For the professional market, Intel will launch PCIe/NVMe-based Pro 7600P and SATA-based Pro 5450s in the fourth quarter. For the consumer market, following the release of the 600p in September 2016, the CPU giant will release a BGA-version 600p and SATA-based 545s in the third quarter of 2017.
For the embedded market, Intel has prepared the 5430S-series for April 2017 and an M.2 form factor-based version of the 5430S for July 2017. In the third quarter, Intel will release the 20nm MLC-based E 6500p, and existing E 5400s/5410-series will both enter EOL in the first quarter of 2018, while the E 6000p will stop supply in the third quarter of 2018.
The site notes Intel's SSD unit is still running at a loss, but that's expected to change in 2017 with the arrival of the 3D XPoint memory. Intel already provided clients with Optane SSD engineering samples in Q3 2016 and the SSDs are expected to enter mass production in Q2 2017. The Optane-based SSDs will target high-end servers and PC products.
The latest operating system marketshare data from NetMarketShare reveals Windows 10 is getting close to hit one quarter of the market. At the end of last month, Windows 10's marketshare stood ad 23.72 percent, a 1.13 percent gain versus the month before. Windows 7 still stands strong at 47.17 percent (-1.12) while Windows 8.x drops to 9.97 percent (-0.6). Even the ancient Windows XP is still used by 8.63 percent of web users.
Windows 10 goes up by not quite the same amount to 23.72 (+1.13). This is impressive. We can't lie. It means that if sales of Windows products were good on Black Friday, we could see Windows 10 with a quarter of the market by the end of 2016.
No one could deny that would make it a success, though we have to add the caveat that Windows 10 encompasses more device form factors than previous versions of Windows, whereas we don’t have stats included here for Android tablets or Chromebooks, for example.
If we look at gamers, Windows 10 adoption has hit much higher rates. The latest Steam survey reveals 49.6 percent of Steam gamers are now running Windows 10, versus 34.22 percent for Windows 7 and 10.18 percent for Windows 8.x.
A couple of new trademark registrations from AMD provide some clues about the marketing names of the company's upcoming products and technologies.
The most interesting perhaps is Ryzen, there's no hard evidence but the rumor mill believes there's reason to belief this may be the retail name of the first Zen processors. Perhaps we'll see something like the Ryzen SR7, Ryzen SR5 and Ryzen SR3 lineups.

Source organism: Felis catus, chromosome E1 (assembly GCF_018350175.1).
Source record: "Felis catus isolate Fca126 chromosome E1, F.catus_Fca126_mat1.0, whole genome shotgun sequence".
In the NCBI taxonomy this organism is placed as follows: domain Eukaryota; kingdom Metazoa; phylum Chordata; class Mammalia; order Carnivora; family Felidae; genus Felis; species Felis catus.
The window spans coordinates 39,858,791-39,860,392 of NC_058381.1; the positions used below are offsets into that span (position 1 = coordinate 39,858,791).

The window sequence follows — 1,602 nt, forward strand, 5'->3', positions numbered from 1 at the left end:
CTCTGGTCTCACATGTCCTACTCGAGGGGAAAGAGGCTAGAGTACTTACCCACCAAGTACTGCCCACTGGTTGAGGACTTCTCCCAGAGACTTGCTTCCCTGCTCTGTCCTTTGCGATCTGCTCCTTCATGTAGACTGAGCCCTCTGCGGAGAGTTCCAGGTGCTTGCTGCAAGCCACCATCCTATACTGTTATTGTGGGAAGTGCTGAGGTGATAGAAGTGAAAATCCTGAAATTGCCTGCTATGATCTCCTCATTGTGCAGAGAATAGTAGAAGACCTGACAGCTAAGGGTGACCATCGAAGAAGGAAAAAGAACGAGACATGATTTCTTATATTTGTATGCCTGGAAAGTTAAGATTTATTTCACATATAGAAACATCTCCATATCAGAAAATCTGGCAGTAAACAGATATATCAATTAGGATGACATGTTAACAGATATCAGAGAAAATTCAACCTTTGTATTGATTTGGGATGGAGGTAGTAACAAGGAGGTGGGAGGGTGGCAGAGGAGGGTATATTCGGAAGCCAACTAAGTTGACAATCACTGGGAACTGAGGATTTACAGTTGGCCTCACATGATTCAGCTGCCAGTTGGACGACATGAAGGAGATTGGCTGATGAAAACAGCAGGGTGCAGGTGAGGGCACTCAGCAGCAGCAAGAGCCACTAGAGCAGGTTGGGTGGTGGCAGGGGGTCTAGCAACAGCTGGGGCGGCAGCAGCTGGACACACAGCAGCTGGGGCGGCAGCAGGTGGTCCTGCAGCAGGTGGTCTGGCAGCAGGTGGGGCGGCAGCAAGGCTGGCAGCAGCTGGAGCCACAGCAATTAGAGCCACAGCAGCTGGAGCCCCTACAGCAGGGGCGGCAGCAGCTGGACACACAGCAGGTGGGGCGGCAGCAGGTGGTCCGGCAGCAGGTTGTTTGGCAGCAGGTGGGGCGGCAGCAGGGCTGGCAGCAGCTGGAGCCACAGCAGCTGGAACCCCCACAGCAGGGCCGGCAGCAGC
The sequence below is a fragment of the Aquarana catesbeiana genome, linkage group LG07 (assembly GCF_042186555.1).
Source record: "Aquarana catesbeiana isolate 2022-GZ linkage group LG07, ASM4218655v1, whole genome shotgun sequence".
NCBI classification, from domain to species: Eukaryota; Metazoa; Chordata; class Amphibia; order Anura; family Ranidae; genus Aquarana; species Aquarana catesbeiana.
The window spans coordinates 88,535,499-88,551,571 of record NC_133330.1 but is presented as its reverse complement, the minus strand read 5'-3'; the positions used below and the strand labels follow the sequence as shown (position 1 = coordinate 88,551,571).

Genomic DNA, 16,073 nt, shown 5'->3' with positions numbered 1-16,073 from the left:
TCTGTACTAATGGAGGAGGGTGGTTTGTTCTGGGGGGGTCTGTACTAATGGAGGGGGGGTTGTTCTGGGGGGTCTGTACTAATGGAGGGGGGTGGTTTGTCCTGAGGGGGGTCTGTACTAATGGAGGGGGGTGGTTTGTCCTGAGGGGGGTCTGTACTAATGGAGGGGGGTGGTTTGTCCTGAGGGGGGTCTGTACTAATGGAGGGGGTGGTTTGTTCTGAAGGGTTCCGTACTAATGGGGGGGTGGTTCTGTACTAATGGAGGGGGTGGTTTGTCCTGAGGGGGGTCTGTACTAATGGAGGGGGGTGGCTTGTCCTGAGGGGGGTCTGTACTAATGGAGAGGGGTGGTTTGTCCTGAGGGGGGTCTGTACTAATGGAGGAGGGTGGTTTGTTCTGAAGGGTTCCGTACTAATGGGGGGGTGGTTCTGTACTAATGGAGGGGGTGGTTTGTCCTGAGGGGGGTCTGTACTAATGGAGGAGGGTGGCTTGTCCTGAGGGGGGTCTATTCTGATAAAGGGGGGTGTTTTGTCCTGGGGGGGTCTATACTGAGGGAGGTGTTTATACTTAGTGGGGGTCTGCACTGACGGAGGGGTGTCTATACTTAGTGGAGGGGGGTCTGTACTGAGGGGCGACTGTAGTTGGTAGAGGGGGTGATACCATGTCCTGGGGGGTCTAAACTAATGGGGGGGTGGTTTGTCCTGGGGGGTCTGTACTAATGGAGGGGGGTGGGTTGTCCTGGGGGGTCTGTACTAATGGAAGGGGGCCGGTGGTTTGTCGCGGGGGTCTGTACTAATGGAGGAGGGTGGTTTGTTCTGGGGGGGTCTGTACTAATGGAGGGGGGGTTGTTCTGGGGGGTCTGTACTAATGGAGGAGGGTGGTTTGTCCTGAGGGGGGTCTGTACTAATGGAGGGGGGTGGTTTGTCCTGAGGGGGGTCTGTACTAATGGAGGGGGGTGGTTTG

Next is Threadstripper, this seems to be the marketing name for AMD's version of Hyper-Threading.
Other new trademarks include Vara, Joro, Jitzu and Grok. We have no idea what these will be used for.
Lastly, we have a few additional trademarks such as VARA, JORO, JITZU, and GROK. Joro and Jitzu sound somewhat asian which suggests they may be related to Zen in some manner. They obviously aren’t related to the GPU side of things which tends to use stars or constellations as their inspiration. Grok and Vara however are way out there and I honestly have no clue where these two fit. Hopefully, we will find out more information at AMD’s upcoming New Horizons event in under 2 weeks.
We've become accustomed to gradually declining prices for solid state disks but now the market hit a road bump as component shortages are pushing up prices. A report from DRAMeXchange indicates the average price of MLC SSD chips rose 6 to 10 percent this quarter, while TLC SSD chips also rose 6 to 9 percent. This will translates to even higher price hikes at the OEM and retail level.
The reason for the shortage is the increased demand from the smartphone market and the adoption of SSDs in laptops. This got further compounded by the slow transition to 3D NAND, Samsung is leading the market here but all others have suffered setbacks due to poor yields and production difficulties.
Tom's Hardware points out SSDs are a victim of their own success and unfortunately it looks like HDDs might enter a short-supply situation as well. In this case, it's because companies are cutting production to the bone and because companies are relocating resources to focus on the more profitable high-capacity enterprise segment. A combination of component shortages and production cuts will likely result in HDD supply that won't meet demand, and thus in higher prices.
SSDs to get 20-25 percent more expensive?
If you're planning to buy a solid state disk it may be a good idea to hurry up as analysts predict 20 to 25 percent increases in SSD pricing over the next few months. Many third-party SSD makers have build up big NAND stockpiles, which helped to cushion the recent price hikes. But with stockpiles running empty, consumers need to expect higher prices in the short run. It will likely take until the end of 2017 until the shortage situation is resolved.
Pricing of some memory products will increase harder than others. For example, less desirable customers like the USB flash storage segment are already seeing sharper than average increases as manufacturers are trying to flog the USB-class NAND as SSD worthy.
Watch out for the new, slow SMR HDDs
The site also issues a warning about the move to shingled magnetic recording (SMR) in the HDD market. This new technology makes hard disks cheaper to produce than normal perpendicular magnetic recording (PMR) HDDs, but the downside is the SMR HDDs are significantly slower than PMR HDDs. The move to SMR HDDs makes the performance difference with SSDs even bigger than it already was, and worst of it all, some HDD vendors aren't even labeling these drives properly so you have no idea what you're buying:
It's easy to see why SSDs are winning in notebooks, and the HDD vendors are making matters worse by shipping 2.5" SMR HDDs for the "performance" laptop market. The short version: SMR is the slowest thing ever to happen to HDDs (and they were slow already). SMR HDDs are cheaper to produce than the speedier normal PMR HDDs, but the OEMs likely won't pass down those savings to the end user, and SMR is absolutely abysmal for running an operating system.